David Oliver: The non-story of “NHS Airbnb”
As the NHS approaches its busiest time of year, politicians and the media are ramping up their focus on very real winter pressures. Overcrowded emergency departments, ambulances stacked outside, and patients on trolleys in corridors, are sure to make headlines. And don’t forget a pandemic scare: this year it’s Australian flu. No laughing matter, but hardly the only significant challenge to the service or to population health.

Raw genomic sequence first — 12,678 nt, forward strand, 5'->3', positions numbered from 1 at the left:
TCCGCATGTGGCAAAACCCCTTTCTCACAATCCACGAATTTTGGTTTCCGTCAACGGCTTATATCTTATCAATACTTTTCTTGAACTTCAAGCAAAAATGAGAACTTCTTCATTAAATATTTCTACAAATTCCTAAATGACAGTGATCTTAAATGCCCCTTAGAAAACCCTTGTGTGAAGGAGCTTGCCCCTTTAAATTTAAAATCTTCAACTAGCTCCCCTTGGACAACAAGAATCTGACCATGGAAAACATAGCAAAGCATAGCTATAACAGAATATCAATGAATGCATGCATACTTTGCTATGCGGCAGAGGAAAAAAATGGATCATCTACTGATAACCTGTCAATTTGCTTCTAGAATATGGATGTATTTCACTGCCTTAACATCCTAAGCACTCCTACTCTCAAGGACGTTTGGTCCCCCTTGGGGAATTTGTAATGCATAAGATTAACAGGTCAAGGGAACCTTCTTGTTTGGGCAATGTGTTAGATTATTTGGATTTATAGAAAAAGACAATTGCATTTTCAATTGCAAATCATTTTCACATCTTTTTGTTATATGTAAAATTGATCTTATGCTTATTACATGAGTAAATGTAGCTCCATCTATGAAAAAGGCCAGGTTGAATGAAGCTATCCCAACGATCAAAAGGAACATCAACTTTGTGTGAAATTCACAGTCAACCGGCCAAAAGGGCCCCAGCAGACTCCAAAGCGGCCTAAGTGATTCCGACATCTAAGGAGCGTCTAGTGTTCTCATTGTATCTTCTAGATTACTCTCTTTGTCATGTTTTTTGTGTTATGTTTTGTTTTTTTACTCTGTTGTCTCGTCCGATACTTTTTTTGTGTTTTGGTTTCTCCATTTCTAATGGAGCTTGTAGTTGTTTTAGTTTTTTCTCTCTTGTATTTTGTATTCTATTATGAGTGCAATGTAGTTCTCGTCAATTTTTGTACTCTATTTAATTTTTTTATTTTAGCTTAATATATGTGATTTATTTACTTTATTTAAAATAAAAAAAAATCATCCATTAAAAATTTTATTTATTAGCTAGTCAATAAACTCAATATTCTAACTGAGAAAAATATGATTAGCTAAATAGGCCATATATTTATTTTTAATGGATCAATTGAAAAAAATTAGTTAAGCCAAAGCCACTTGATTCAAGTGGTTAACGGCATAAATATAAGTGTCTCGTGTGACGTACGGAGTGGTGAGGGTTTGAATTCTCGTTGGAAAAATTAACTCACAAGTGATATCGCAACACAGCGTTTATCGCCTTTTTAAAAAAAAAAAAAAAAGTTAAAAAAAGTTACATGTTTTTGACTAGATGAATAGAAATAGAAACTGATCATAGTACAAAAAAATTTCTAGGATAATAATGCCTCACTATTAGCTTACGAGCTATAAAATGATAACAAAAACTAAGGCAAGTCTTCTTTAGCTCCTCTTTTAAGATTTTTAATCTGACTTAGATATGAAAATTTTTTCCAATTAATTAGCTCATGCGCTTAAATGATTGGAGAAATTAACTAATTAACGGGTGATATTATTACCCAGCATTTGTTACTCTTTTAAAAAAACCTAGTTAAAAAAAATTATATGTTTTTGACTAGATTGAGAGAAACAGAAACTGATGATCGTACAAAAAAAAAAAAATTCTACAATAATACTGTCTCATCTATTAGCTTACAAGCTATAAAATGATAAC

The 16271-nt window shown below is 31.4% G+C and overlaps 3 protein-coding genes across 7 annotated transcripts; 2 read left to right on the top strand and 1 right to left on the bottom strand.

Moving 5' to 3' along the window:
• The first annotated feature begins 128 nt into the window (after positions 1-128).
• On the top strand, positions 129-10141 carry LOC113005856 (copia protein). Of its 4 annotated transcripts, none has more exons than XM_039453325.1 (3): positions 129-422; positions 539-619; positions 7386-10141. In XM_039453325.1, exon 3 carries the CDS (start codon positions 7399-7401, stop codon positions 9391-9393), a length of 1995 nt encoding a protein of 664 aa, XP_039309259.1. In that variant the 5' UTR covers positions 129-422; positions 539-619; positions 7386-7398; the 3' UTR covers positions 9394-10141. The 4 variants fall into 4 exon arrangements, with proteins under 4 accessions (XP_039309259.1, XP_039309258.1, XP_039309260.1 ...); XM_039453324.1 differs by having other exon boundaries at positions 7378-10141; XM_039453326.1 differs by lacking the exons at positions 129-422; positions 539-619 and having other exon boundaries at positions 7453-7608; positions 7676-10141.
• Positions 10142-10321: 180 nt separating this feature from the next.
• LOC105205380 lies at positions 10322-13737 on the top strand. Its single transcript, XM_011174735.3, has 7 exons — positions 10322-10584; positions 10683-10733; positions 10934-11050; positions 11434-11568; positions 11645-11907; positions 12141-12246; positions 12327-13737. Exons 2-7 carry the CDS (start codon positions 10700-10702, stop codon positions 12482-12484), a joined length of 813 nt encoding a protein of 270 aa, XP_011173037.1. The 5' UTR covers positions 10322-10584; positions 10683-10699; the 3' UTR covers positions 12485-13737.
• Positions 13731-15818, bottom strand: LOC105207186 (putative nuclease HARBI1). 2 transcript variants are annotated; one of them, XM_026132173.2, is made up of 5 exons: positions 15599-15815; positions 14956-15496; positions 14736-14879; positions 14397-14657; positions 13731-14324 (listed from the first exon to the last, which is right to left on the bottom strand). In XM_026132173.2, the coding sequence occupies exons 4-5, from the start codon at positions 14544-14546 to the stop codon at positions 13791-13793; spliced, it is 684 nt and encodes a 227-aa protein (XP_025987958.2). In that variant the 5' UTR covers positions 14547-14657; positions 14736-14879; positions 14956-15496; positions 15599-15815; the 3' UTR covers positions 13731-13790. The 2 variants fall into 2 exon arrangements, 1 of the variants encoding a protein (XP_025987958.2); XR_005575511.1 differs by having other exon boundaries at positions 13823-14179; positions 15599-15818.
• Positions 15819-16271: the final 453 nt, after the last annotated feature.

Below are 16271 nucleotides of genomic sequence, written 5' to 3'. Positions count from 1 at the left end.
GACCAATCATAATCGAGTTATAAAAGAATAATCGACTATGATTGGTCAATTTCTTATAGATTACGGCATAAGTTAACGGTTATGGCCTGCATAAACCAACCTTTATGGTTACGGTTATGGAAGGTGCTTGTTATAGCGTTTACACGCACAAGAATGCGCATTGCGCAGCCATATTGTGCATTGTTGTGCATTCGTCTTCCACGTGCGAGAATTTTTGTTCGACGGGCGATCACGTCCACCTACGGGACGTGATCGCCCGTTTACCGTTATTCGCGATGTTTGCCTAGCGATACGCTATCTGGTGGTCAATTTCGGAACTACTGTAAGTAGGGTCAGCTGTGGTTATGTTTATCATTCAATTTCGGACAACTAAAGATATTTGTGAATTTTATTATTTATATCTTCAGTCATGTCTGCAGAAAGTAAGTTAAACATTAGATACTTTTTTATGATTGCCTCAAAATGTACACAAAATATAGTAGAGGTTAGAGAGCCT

In an NHS where even senior managers seem reluctant to speak out, it was good to see Dame Julie Moore, a hospital chief executive, doing so on Newsnight on 25 October.1 Seeing that even the best led hospitals are experiencing pressures helps counter narratives of blame.
Pressures at the hospital front door are caused, or exacerbated, by problems on inpatient wards, such as when patients awaiting community services are stranded through no fault of their own.2 Age UK recently reported a rise of over 200% since 2010 in such delayed transfers of care.3 The National Audit Office says that this is a gross underestimate.4
Unsurprisingly, hospital teams feel pressure to accept greater risks to get patients home sooner. Healthwatch England recently highlighted rising readmissions among emergency patients.5 Amid a...